Lucy Nicholson / Reuters

Most doctors agree to alter kids' vaccine schedules

Physicians give in to parents' wishes in order to build trust with families, study finds

Pediatricians are facing increasing pressure from parents to delay vaccinating their children — and most of them are complying despite concerns that they are putting the children at risk for contracting preventable illnesses such as measles and whooping cough, according to a study published Monday in the journal Pediatrics.

In a national survey of 534 pediatricians and family doctors sent out via email and mail in 2012, 93 percent of the doctors reported that the parents of children under age 2 asked them to spread out or delay the child’s vaccination schedule. And 21 percent of the doctors reported that at least 10 percent of the parents asked to delay the vaccine schedule, according to the survey conducted by Children’s Hospital Colorado, the University of Colorado and the Centers for Disease Control and Prevention (CDC).

Most doctors said they agreed to do so, even though 87 percent of them thought that delaying the vaccine schedule was putting the children in danger of catching a vaccine-preventable illness. They complied either "often" or "always" 37 percent of the time and "sometimes" 37 percent of the time, while 26 percent of the doctors said they did so "rarely."

Pediatricians most often complied in order to build trust with the families, and with the hope that they would eventually fully inoculate their children, the study found. The doctors also worried that the family would leave the practice if they didn’t comply with the requests.

“The general sense from the physician standpoint is, they [the parents] will get the vaccine eventually if I agree to do this,” said Dr. Sean O’Leary, a professor of pediatrics at the University of Colorado School of Medicine and co-author of the study. “If I don’t agree to do this, they may leave my practice. To be clear, for all the physicians who answered the survey, this was against their wishes, but this was something the parents were insisting on.”

Parents who refuse to vaccinate their children altogether have received heightened attention in recent months due to the measles outbreak in California that has infected more than 150 people and spread to eight states as well as Canada and Mexico. But parents who want to delay the CDC-recommended vaccination schedule are common, O’Leary said. Some parents may want to cut down on the pain their children experience with getting multiple injections, or they worry about short-terms side effects such as fever or pain, according to the study.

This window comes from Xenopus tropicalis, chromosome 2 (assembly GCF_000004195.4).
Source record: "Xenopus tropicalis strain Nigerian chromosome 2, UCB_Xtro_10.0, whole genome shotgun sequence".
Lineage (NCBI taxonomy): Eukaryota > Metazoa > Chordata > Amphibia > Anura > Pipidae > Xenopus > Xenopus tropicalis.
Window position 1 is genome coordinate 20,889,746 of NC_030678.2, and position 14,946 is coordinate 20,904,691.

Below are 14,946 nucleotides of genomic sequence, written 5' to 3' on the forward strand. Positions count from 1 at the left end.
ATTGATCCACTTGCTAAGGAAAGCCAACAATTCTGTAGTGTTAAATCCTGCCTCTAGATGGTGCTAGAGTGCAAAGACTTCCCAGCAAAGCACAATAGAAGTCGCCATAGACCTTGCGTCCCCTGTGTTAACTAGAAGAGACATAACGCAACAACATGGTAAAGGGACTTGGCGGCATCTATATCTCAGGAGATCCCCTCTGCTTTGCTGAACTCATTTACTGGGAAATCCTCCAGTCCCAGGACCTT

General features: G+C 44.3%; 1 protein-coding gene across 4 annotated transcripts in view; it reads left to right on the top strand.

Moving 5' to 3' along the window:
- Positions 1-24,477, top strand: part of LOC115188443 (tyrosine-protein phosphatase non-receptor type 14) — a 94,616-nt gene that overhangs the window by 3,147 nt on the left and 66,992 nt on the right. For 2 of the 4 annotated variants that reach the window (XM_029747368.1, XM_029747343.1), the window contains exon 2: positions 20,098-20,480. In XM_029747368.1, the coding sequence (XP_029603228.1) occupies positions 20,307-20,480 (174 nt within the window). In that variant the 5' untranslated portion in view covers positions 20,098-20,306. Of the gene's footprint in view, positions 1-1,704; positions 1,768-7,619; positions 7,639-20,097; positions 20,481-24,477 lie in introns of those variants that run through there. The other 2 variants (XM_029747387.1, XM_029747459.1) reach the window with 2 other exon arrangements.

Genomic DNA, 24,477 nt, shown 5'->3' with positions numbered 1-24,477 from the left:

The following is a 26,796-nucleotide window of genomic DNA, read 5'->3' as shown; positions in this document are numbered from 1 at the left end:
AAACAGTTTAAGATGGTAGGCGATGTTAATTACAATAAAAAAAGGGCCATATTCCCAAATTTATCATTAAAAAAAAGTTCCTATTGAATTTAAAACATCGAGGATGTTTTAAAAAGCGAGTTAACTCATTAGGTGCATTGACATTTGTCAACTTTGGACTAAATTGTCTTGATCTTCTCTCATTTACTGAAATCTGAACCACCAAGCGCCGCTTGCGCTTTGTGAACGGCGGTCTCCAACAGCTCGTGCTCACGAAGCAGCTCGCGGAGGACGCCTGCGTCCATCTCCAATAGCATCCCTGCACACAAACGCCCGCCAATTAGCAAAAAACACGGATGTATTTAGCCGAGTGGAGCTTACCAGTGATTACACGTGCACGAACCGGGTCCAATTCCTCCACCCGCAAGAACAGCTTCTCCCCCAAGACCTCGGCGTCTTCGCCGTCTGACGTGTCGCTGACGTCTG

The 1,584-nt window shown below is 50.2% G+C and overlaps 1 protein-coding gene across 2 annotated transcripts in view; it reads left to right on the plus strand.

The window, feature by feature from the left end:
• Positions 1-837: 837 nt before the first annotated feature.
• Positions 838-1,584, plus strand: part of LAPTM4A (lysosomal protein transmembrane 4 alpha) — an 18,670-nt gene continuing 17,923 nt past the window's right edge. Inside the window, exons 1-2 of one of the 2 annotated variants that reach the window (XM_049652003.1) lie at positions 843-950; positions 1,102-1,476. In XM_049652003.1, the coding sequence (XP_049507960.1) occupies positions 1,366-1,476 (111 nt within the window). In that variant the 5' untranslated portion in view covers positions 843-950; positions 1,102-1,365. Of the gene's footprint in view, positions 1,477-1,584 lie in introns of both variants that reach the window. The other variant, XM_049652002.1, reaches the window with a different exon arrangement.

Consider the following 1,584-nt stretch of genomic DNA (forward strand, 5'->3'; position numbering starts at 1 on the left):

One national survey taken in 2011 found that 13 percent of parents of young children used some kind of alternative vaccinating schedule, whether that meant delaying or skipping some vaccines.

That has meant much more time in the exam room discussing vaccines at the expense of other aspects of a child’s health. About half the family doctors and 60 percent of the pediatricians in the survey reported spending at least 10 minutes discussing the vaccination schedule with parents who had concerns.

With an average well-child visit lasting about 18 minutes, that meant that physicians spent more than half of their exams talking about inoculation, crowding out time that could have been spent talking about other important issues like sleeping or feeding, the authors wrote.

“The problem is, the science is behind getting the child vaccinated according to the recommended schedule,” O’Leary said. “And yet they are having to spend so much time convincing parents of that that it can, I think for some physicians, really lead to some real frustration.”

Dr. Saad Omer, a professor of global health at Emory University who has conducted research on vaccine refusals, said that he does not condone physicians complying with parents’ wishes to delay vaccines. But he doesn’t blame them.

“That may end up doing a little more harm to the child, because what happens is these types of parents tend to cluster with more sympathetic providers," he said. "In that sense, you have lost the chance of continuing that conversation. So it’s not an easy decision."

The problem, Omer said, is that there isn’t solid research about how to best communicate with parents about vaccinating their children. “We need to develop a solid, scientific-evidence based strategy on this,” he said.

Most of the methods the surveyed doctors use to convince parents not to delay vaccinations — such as discussing the importance of staying on schedule or offering to comfort a frightened child — were unsuccessful.

This led the authors to suggest that physicians discuss the importance of vaccinations while a mother is pregnant, and that more research is done on how best to talk with parents about inoculation.

“Right now, we don’t really have any clear answers, and there definitely needs to be more,” O’Leary said.

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